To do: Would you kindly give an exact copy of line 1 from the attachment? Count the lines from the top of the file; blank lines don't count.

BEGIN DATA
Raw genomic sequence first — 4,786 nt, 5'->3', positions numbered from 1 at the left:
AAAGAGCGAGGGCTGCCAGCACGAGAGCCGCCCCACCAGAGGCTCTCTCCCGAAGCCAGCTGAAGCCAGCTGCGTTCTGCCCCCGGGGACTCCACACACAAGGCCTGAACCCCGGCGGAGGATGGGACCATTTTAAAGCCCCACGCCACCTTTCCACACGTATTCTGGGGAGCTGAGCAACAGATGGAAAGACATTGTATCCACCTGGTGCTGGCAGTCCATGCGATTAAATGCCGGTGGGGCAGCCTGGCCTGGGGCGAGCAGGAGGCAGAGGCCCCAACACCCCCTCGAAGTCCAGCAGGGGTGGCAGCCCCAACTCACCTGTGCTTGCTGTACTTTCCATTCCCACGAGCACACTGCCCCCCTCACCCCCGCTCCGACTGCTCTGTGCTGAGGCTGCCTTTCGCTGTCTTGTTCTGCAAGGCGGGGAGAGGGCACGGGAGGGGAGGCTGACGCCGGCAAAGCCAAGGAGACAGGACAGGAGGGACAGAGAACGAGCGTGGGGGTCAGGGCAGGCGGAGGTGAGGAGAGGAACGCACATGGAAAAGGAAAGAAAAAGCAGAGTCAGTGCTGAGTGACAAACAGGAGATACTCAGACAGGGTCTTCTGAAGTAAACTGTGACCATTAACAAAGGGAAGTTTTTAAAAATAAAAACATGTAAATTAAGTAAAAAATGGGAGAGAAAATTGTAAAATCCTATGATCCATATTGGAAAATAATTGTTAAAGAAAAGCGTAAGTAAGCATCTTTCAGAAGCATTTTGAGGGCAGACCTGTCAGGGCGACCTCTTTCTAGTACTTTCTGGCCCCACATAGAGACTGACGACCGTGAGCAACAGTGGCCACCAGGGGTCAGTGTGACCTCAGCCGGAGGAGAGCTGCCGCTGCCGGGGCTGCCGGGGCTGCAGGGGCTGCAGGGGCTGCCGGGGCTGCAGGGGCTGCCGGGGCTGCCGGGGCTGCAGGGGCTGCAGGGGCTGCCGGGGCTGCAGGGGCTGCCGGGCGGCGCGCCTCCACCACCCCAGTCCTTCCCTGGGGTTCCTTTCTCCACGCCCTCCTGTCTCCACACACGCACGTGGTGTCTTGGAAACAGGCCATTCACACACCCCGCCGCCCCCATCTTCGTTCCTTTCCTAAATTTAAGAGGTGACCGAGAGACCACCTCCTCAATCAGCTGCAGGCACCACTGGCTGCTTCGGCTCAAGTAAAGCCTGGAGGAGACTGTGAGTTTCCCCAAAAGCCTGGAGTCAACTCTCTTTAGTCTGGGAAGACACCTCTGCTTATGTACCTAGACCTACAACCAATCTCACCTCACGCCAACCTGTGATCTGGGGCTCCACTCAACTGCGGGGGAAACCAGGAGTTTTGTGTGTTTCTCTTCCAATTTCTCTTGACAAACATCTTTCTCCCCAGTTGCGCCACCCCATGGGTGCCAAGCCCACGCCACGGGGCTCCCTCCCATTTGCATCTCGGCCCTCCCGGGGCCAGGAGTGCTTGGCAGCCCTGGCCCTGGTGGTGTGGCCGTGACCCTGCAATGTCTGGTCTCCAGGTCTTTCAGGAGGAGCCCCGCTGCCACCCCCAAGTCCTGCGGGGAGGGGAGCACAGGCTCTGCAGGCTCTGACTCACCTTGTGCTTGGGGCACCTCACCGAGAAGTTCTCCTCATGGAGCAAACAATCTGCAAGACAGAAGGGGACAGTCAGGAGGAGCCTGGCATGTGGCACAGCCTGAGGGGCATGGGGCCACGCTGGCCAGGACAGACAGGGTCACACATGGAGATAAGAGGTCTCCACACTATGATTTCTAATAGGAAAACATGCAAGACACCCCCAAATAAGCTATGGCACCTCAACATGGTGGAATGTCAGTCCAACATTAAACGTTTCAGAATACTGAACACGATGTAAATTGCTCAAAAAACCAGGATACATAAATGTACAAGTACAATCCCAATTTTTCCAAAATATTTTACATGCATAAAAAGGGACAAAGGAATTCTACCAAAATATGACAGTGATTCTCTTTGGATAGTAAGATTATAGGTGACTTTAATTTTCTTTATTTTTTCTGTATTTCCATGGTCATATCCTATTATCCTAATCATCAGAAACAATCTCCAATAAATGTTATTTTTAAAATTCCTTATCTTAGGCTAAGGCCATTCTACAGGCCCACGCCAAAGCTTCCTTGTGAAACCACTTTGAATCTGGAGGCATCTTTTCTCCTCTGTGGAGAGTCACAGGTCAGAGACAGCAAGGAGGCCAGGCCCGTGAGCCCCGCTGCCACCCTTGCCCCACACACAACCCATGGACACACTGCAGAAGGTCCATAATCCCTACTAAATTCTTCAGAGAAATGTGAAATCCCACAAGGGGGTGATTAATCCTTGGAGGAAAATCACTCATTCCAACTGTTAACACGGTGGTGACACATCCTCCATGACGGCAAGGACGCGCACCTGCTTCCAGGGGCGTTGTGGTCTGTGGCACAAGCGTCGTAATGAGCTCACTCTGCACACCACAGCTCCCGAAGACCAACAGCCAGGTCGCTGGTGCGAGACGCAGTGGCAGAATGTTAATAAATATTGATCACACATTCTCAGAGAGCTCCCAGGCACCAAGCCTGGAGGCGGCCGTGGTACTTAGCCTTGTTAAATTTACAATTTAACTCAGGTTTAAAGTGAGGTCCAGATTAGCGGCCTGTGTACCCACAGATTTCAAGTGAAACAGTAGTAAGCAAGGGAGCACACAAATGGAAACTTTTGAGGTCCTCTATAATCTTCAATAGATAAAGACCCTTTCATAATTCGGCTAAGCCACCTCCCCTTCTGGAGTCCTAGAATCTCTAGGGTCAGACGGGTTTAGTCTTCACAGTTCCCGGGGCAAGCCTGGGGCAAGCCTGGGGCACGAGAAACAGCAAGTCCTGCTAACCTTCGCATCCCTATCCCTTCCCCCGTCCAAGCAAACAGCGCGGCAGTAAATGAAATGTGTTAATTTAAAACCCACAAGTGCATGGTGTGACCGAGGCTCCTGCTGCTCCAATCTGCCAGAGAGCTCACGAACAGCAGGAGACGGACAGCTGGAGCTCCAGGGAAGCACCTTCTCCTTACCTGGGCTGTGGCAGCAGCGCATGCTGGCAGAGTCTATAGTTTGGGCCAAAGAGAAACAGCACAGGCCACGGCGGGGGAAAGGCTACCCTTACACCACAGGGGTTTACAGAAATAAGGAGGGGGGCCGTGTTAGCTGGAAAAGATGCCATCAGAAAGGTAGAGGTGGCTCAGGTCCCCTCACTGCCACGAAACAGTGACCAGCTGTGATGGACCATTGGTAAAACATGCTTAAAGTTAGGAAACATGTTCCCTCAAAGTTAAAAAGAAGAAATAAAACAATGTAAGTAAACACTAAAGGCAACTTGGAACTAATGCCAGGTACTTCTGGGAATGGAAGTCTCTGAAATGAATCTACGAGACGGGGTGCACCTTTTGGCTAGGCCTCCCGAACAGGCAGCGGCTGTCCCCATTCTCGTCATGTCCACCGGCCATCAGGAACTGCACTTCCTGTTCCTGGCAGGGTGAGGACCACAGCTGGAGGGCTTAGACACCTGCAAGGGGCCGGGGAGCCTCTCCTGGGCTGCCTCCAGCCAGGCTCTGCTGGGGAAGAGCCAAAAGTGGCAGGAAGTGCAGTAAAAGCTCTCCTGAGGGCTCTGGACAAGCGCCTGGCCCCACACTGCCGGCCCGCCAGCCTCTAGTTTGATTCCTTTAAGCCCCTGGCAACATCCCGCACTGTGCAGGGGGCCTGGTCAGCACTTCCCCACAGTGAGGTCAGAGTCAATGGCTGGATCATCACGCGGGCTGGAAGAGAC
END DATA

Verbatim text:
Raw genomic sequence first — 4,786 nt, 5'->3', positions numbered from 1 at the left: